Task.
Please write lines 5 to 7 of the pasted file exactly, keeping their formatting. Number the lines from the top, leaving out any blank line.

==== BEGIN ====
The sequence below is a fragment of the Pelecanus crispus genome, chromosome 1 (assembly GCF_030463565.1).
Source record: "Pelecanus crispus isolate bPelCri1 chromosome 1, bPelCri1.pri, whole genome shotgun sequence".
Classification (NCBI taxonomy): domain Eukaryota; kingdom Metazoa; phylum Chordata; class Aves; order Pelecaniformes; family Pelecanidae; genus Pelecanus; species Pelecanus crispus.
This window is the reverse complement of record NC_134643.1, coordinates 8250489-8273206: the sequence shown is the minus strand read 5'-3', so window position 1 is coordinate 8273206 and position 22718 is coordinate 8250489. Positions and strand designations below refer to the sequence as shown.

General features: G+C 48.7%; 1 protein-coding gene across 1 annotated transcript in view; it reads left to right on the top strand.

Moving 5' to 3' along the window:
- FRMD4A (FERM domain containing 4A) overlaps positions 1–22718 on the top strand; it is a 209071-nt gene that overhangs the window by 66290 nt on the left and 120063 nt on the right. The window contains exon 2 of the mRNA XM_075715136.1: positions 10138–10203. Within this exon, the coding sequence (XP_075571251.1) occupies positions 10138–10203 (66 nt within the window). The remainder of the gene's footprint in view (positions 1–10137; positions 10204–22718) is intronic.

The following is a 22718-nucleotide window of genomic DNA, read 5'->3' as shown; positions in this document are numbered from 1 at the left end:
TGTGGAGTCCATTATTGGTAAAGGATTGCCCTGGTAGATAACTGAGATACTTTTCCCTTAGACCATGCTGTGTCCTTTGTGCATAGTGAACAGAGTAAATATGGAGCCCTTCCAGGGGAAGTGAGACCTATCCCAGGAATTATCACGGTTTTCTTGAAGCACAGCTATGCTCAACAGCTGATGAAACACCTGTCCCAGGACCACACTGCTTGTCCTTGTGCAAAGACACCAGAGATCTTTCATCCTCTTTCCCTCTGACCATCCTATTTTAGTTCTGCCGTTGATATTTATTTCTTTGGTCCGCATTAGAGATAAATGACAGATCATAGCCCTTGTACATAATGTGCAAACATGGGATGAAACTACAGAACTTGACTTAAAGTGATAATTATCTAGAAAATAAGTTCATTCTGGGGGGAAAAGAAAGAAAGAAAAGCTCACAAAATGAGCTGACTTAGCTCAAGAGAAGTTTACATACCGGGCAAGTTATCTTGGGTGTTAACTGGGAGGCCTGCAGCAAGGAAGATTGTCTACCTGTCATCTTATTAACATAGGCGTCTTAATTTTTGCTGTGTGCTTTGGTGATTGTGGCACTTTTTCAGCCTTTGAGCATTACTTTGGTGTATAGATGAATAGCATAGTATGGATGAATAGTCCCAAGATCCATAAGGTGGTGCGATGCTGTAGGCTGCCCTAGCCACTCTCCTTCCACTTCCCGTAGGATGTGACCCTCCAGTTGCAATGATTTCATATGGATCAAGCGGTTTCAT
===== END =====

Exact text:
General features: G+C 48.7%; 1 protein-coding gene across 1 annotated transcript in view; it reads left to right on the top strand.

Moving 5' to 3' along the window:
- FRMD4A (FERM domain containing 4A) overlaps positions 1–22718 on the top strand; it is a 209071-nt gene that overhangs the window by 66290 nt on the left and 120063 nt on the right. The window contains exon 2 of the mRNA XM_075715136.1: positions 10138–10203. Within this exon, the coding sequence (XP_075571251.1) occupies positions 10138–10203 (66 nt within the window). The remainder of the gene's footprint in view (positions 1–10137; positions 10204–22718) is intronic.